The Cambridge Companion to Adorno (Cambridge Companions to Philosophy)
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The great German philosopher and aesthetic theorist Theodor Wiesengrund Adorno (1903-1969) was one of the main philosophers of the first generation of the Frankfurt School of critical theory. As an accomplished musician, Adorno originally focused on the theory of culture and art. He later turned to the problem of the self-defeating dialectic of modern reason and freedom. A distinguished roster of Adorno specialists explores the full range of his contributions to philosophy, history, music theory, aesthetics and sociology in this collection of essays.
commodity structure, im- poses forms of identity onto nature of the kind whose effects are now apparent in the ecological crisis. The artist’s products, on the other hand, offer a model of what an emancipated employment of histori- cally developed ‘technical’ resources in other spheres might achieve. Cambridge Companions Online © Cambridge University Press, 2006 Adorno, Heidegger, and the Meaning of Music 253 Because it requires freedom from instrumental ends for it to be aes- thetic at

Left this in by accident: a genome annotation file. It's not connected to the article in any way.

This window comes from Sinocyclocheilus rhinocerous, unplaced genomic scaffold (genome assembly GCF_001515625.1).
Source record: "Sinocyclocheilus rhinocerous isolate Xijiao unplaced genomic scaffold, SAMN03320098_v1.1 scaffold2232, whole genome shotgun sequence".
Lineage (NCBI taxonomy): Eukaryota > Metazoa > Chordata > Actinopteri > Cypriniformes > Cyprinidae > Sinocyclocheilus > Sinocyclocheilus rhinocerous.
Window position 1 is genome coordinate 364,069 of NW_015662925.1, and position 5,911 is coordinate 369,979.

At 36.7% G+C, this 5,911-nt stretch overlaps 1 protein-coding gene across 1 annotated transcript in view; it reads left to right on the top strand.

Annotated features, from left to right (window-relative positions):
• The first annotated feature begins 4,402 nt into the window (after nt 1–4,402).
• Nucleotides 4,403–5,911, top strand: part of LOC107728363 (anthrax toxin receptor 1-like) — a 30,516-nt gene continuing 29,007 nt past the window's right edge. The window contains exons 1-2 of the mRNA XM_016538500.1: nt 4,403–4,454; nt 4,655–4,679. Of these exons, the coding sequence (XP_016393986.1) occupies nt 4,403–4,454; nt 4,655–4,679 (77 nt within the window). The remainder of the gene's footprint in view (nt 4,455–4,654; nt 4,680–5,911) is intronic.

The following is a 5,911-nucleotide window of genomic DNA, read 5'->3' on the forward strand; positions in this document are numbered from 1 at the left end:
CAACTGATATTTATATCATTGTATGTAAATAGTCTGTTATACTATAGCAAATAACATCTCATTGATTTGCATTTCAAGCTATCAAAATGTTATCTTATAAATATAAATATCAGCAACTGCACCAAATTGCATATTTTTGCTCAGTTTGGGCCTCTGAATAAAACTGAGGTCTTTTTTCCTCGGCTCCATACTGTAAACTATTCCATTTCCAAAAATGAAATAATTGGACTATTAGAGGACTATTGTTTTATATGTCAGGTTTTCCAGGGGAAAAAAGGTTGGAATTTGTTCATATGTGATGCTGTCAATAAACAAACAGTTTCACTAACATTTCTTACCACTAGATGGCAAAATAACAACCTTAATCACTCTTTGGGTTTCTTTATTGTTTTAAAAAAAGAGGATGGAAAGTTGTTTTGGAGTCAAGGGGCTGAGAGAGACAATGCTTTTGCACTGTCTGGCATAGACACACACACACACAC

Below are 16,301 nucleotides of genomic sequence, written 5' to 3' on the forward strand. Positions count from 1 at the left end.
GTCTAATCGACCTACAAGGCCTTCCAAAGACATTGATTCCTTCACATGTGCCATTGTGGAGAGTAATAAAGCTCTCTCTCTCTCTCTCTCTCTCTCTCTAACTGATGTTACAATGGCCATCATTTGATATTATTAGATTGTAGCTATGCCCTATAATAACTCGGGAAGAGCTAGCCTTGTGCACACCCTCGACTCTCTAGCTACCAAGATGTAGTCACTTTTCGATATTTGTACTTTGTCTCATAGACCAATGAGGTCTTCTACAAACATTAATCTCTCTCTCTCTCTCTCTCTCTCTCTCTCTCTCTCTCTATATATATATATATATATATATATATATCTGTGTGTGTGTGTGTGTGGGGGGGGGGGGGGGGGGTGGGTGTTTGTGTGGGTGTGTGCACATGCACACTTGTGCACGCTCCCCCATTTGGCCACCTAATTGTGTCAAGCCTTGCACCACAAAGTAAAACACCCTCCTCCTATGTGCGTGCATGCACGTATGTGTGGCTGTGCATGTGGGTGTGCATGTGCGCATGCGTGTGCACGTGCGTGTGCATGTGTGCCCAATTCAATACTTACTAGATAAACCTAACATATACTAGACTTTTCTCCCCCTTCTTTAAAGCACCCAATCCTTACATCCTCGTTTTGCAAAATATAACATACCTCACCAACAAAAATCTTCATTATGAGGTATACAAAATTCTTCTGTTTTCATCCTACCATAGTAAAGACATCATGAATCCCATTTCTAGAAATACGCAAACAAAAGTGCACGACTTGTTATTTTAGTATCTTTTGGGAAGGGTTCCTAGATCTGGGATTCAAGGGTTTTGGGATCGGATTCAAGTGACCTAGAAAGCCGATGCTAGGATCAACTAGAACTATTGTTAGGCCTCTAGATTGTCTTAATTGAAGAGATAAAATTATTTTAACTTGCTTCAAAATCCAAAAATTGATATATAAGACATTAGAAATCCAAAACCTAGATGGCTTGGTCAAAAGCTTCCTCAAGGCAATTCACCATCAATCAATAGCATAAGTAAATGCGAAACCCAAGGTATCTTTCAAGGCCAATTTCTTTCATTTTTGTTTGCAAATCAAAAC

free- dom, impartiality, justice, and respect, we would overlook something Cambridge Companions Online © Cambridge University Press, 2006 330 gerhard schweppenh äuser crucially important. The historical index of these concepts, which binds them to their own reverse sides, is by no means a surface mat- ter. As concepts, they are firmly linked to bourgeois society’s history of domination. They thus carry within themselves, as modern coin- cidentiae oppositorum, the opposite of what they
“On Lyric Poetry and Society,” Adorno (following Benjamin) in effect writes – or points to postromantic lyric as that which allows him to write – a Marxian translation of Kantian aesthetics. Under- lying Adorno’s Kantian account is the aesthetic’s quasi conceptual and thus quasi social quality. The aesthetic, while looking like conceptual-objective, “useful,” content-determined thought or ac- tivity, quite precisely only looks like them, only mimes them at the level of form. Aesthetic
2 (1949), pp. 77–80. 21. Mann, Story of a Novel, 47–8. See Mann’s diary entry for October 6, 1943, in Mann, Tageb ücher 1940–1943, ed. Peter de Mendelssohn (Frankfurt: Fischer, 1982), 635. Just as Mann was alluding to Adorno’s patronym, Adorno himself was getting rid of it: About this time, Adorno, whose name had been registered as “Wiesengrund-Adorno” on his birth certificate, legally dropped the first part of his name. See Rolf Wiggershaus, The Frankfurt School: Its History, Theories, and
sport, on the assumption that intellectual con- centration alone would not draw thought through. And it might be worthwhile to continue in this style, for just a moment, as it will allow us to check a main point in Adorno’s description of the on- togeny of this new type of human being: that we are not to become Cambridge Companions Online © Cambridge University Press, 2006 Right Listening and a New Type of Human Being 193 cultured individuals, people capable of being much involved in what